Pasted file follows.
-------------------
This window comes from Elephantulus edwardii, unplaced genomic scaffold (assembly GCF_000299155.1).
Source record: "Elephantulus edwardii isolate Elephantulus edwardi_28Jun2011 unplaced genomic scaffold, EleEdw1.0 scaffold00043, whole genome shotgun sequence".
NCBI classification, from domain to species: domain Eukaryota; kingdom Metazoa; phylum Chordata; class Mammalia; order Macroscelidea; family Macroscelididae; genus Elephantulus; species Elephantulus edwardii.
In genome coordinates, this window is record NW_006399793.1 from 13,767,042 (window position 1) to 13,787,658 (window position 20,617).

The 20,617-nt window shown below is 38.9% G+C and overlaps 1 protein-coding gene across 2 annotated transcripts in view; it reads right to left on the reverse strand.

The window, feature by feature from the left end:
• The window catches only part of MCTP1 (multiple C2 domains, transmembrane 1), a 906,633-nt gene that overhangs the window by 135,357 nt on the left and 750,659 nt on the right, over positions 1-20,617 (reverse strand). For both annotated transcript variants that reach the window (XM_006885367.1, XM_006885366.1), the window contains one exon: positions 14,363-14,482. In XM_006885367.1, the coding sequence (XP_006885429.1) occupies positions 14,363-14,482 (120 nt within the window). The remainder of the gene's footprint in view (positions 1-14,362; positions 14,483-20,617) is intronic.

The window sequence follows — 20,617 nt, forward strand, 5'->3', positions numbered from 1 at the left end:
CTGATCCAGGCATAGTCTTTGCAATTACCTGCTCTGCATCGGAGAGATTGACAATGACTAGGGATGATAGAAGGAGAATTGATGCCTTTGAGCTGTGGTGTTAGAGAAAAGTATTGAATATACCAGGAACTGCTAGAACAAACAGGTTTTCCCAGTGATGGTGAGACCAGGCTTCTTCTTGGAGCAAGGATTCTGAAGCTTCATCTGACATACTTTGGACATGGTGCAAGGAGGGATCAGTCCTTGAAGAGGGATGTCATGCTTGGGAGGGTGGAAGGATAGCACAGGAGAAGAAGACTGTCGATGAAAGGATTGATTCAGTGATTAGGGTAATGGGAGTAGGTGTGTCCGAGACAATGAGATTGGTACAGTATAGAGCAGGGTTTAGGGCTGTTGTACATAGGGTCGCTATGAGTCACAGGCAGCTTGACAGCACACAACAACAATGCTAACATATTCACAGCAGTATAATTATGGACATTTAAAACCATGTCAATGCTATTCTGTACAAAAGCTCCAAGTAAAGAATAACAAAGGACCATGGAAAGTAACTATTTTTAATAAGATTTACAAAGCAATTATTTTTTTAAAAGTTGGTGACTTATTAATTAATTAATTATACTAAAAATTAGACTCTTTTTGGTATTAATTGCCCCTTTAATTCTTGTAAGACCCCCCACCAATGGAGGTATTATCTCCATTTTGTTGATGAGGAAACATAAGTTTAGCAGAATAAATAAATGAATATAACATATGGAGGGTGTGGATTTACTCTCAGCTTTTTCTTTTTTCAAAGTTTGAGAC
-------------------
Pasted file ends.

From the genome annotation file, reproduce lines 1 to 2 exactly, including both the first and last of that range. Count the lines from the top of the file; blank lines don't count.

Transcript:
This window comes from Elephantulus edwardii, unplaced genomic scaffold (assembly GCF_000299155.1).
Source record: "Elephantulus edwardii isolate Elephantulus edwardi_28Jun2011 unplaced genomic scaffold, EleEdw1.0 scaffold00043, whole genome shotgun sequence".